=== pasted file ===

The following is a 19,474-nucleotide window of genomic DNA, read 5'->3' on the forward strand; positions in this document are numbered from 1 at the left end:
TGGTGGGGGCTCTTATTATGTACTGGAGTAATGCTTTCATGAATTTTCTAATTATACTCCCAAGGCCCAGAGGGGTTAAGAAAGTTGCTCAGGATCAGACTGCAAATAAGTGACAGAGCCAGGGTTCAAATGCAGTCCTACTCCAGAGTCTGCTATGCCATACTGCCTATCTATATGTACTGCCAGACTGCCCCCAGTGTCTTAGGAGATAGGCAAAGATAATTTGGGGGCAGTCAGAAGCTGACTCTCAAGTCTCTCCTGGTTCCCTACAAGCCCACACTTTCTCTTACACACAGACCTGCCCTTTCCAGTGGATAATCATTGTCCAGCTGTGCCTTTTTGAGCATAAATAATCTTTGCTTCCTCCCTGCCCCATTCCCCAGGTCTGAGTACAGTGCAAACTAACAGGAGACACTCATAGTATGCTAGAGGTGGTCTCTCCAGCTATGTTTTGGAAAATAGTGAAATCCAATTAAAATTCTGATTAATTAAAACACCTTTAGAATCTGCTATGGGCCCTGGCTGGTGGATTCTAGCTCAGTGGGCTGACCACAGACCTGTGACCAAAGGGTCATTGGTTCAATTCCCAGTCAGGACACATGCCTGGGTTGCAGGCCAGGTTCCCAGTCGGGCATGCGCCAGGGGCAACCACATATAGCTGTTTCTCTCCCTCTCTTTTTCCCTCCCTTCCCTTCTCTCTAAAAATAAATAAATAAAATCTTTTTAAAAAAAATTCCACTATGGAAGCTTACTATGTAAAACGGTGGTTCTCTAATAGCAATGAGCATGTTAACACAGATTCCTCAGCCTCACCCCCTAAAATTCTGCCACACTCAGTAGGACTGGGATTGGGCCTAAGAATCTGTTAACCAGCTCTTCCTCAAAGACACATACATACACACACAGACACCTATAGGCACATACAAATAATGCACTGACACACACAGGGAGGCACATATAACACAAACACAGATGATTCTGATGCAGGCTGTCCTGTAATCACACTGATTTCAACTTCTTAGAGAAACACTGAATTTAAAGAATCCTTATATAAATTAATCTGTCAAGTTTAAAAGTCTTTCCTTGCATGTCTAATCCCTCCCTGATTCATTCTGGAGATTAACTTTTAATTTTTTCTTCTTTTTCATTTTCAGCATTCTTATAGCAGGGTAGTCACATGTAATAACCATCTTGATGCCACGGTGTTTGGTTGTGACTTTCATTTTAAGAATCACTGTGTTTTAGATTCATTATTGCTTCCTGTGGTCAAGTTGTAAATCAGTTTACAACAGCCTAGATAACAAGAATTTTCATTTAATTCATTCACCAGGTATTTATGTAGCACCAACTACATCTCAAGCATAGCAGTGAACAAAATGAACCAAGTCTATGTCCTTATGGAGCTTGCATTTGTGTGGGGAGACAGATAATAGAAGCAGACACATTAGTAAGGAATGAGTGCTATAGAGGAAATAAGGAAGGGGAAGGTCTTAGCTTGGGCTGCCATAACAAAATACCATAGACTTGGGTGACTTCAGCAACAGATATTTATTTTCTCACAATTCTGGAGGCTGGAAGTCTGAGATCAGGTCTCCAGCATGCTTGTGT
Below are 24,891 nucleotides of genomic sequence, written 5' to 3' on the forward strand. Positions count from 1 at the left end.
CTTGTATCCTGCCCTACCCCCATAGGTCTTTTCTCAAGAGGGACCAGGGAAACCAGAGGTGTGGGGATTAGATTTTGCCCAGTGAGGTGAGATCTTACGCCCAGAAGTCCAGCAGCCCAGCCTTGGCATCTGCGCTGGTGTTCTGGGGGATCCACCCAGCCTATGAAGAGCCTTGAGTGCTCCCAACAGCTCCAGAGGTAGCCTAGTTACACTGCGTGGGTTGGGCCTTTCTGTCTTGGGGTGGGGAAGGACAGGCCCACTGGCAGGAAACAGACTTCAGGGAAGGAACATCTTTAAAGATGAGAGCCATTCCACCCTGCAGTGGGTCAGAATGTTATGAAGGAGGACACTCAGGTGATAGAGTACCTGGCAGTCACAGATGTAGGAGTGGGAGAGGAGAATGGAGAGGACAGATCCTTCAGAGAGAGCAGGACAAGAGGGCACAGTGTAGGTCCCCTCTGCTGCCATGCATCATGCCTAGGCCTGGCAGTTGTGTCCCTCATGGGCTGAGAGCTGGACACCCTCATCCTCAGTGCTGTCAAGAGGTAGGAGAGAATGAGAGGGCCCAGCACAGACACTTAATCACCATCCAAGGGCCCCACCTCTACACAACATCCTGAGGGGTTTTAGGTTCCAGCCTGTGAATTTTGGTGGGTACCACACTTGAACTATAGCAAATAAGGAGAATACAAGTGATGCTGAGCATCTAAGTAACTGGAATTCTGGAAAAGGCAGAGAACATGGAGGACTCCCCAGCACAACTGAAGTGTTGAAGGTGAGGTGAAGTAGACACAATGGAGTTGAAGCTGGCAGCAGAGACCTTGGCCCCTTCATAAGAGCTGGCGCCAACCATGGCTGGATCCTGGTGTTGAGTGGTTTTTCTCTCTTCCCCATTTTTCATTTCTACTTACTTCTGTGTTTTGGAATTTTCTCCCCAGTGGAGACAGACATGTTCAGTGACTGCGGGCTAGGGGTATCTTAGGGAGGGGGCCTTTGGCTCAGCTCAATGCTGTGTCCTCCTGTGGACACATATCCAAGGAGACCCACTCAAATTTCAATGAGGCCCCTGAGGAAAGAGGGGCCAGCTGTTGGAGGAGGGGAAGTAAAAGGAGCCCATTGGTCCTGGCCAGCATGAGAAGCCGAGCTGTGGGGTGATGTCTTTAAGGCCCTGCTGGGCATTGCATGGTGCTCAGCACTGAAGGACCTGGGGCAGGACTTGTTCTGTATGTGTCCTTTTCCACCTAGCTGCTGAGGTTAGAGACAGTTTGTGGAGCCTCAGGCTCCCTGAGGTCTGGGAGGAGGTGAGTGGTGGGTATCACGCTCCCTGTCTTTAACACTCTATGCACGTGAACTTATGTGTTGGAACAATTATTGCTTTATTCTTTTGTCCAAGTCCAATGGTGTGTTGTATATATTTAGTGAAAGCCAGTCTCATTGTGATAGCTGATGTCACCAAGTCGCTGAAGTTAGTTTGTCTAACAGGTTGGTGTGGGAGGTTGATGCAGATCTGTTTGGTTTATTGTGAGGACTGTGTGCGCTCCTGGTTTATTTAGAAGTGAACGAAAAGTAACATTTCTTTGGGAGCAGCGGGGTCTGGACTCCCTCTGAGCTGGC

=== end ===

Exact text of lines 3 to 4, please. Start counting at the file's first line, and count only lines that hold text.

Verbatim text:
Below are 24,891 nucleotides of genomic sequence, written 5' to 3' on the forward strand. Positions count from 1 at the left end.
CTTGTATCCTGCCCTACCCCCATAGGTCTTTTCTCAAGAGGGACCAGGGAAACCAGAGGTGTGGGGATTAGATTTTGCCCAGTGAGGTGAGATCTTACGCCCAGAAGTCCAGCAGCCCAGCCTTGGCATCTGCGCTGGTGTTCTGGGGGATCCACCCAGCCTATGAAGAGCCTTGAGTGCTCCCAACAGCTCCAGAGGTAGCCTAGTTACACTGCGTGGGTTGGGCCTTTCTGTCTTGGGGTGGGGAAGGACAGGCCCACTGGCAGGAAACAGACTTCAGGGAAGGAACATCTTTAAAGATGAGAGCCATTCCACCCTGCAGTGGGTCAGAATGTTATGAAGGAGGACACTCAGGTGATAGAGTACCTGGCAGTCACAGATGTAGGAGTGGGAGAGGAGAATGGAGAGGACAGATCCTTCAGAGAGAGCAGGACAAGAGGGCACAGTGTAGGTCCCCTCTGCTGCCATGCATCATGCCTAGGCCTGGCAGTTGTGTCCCTCATGGGCTGAGAGCTGGACACCCTCATCCTCAGTGCTGTCAAGAGGTAGGAGAGAATGAGAGGGCCCAGCACAGACACTTAATCACCATCCAAGGGCCCCACCTCTACACAACATCCTGAGGGGTTTTAGGTTCCAGCCTGTGAATTTTGGTGGGTACCACACTTGAACTATAGCAAATAAGGAGAATACAAGTGATGCTGAGCATCTAAGTAACTGGAATTCTGGAAAAGGCAGAGAACATGGAGGACTCCCCAGCACAACTGAAGTGTTGAAGGTGAGGTGAAGTAGACACAATGGAGTTGAAGCTGGCAGCAGAGACCTTGGCCCCTTCATAAGAGCTGGCGCCAACCATGGCTGGATCCTGGTGTTGAGTGGTTTTTCTCTCTTCCCCATTTTTCATTTCTACTTACTTCTGTGTTTTGGAATTTTCTCCCCAGTGGAGACAGACATGTTCAGTGACTGCGGGCTAGGGGTATCTTAGGGAGGGGGCCTTTGGCTCAGCTCAATGCTGTGTCCTCCTGTGGACACATATCCAAGGAGACCCACTCAAATTTCAATGAGGCCCCTGAGGAAAGAGGGGCCAGCTGTTGGAGGAGGGGAAGTAAAAGGAGCCCATTGGTCCTGGCCAGCATGAGAAGCCGAGCTGTGGGGTGATGTCTTTAAGGCCCTGCTGGGCATTGCATGGTGCTCAGCACTGAAGGACCTGGGGCAGGACTTGTTCTGTATGTGTCCTTTTCCACCTAGCTGCTGAGGTTAGAGACAGTTTGTGGAGCCTCAGGCTCCCTGAGGTCTGGGAGGAGGTGAGTGGTGGGTATCACGCTCCCTGTCTTTAACACTCTATGCACGTGAACTTATGTGTTGGAACAATTATTGCTTTATTCTTTTGTCCAAGTCCAATGGTGTGTTGTATATATTTAGTGAAAGCCAGTCTCATTGTGATAGCTGATGTCACCAAGTCGCTGAAGTTAGTTTGTCTAACAGGTTGGTGTGGGAGGTTGATGCAGATCTGTTTGGTTTATTGTGAGGACTGTGTGCGCTCCTGGTTTATTTAGAAGTGAACGAAAAGTAACATTTCTTTGGGAGCAGCGGGGTCTGGACTCCCTCTGAGCTGGC